Being “Black-ish”: Column
A post-racial society may have benefits, but people risk losing their culture on the way.
By Richard Pierce
Do you ever feel as if you are swimming upstream in a river? How about the feeling that you are running into the wind, uphill? Perhaps you could provide some other cliché that implies that one is working harder than one might and against the prevailing opinion of the crowd.
I often feel that way. I do so because I continue to teach African American history at the university level when there are so many cultural clues that many don’t feel it is important. I was reminded of my predicament when I learned of a television show, “Black-ish” starring Anthony Anderson, which will air for the first time in Fall 2014 on ABC.
The Hollywood Reporter described the show as an “upper-middle class black man who struggles to raise his children with a sense of cultural identity despite constant contradictions and obstacles coming from his liberal wife, old-school father and his own assimilated, color-blind kids.” Anderson plays a successful executive with all the trappings; an enviable address, an expensive automobile, and, perhaps most importantly, a closet reserved solely for his shoes. Yet he wonders what elements of African-American cultural his children must give up in order to “fit in.”
Left unsaid is the dilemma in defining the difference between culture and history or, in fact, if they are one in the same. If so, how does one decide what of their historical past must be forgotten? There is a prevailing pressure to homogenize education, especially history; to round the protruding edges and smooth them into a more aesthetically pleasing whole. Periodically, I hear that there is no need to teach African American history because the teaching of United States history should suffice.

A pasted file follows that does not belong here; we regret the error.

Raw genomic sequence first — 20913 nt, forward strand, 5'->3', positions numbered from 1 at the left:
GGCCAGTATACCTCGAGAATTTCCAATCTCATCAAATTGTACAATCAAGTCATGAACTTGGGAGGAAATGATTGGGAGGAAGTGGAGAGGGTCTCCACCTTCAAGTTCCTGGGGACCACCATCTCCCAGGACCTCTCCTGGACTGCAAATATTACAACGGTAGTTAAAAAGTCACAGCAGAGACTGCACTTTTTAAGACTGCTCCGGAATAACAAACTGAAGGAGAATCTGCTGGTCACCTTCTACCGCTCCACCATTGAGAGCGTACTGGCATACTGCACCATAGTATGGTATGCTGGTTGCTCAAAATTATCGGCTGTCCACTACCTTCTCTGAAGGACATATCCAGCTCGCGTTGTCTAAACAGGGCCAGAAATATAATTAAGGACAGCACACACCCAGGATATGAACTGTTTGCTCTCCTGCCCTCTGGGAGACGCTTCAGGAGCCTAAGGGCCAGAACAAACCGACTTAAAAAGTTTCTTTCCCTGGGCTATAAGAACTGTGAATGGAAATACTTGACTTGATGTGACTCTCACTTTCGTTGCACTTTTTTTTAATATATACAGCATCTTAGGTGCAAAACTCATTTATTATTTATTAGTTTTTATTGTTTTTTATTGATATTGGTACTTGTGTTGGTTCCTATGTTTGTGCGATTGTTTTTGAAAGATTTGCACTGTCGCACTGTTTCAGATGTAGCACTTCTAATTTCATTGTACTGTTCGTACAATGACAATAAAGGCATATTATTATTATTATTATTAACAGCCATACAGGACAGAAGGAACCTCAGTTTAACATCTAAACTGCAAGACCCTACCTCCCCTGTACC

Of course, such a viewpoint brings memories of W.E.B. DuBois’ now seemingly perpetual question of twoness, “One ever feels his two-ness, — an American, a Negro; two souls, two thoughts, two unreconciled [sic] strivings; two warring ideals in one dark body.”
Teaching African American history, evidently, reminds students that the country’s history was not seamless, without conflict or differing results. But understanding that struggle would be helpful in the present day. Helping students understand the long fight for equal access to the ballot box would enable them to appreciate why African Americans are suspicious of efforts to restrict access to the polls today. How does one round that edge?
America seems to wish to rush to the status of a color-blind society. The Roberts court’s recent decision in Schuette v. Coalition to Defend Affirmative Action is just the latest evidence that America refuses to accept policies that address historical inequalities when those remedies are based on race. So we find African American families with a 21st Century dilemma that DuBois would hardly recognize: how to preserve a distinct culture when all about you seem to urge a forgetting. The dilemma is most poignantly found when one is involved in raising children and it starts early.
What name do you provide your child when studies have found that ethnic-sounding names can doom your child to the ranks of the unemployed or under-employed. Where do you educate them? How do you explain racial difference to a kindergartner? Elder relatives encountered many of these questions, but with legal constraints removed and political remedies abandoned, what now? Do we sanction the effort of the color-blind advocates by failing to provide any cultural identifiers or historical information?
I do not know the answers to the slew of questions that abound. I do not know how I would have aided Anderson’s mythical character when his son asked for a bar mitzvah even though the family is not Jewish. But I know that I will continue to teach African American history to people of all cultures because I believe in history. I believe that history continues to instruct. I believe that history is constructed. I believe that history has meaning and that the journey of history will always have contours that befuddle and confuse, but that the lessons are no less meaningful. And I believe that whatever artifacts and accouterments adorn my children, they will not be well-dressed if I have failed to share with them their history.
Richard Pierce is the John Cardinal O’Hara Associate Professor of History in the Department of Africana Studies at the University of Notre Dame.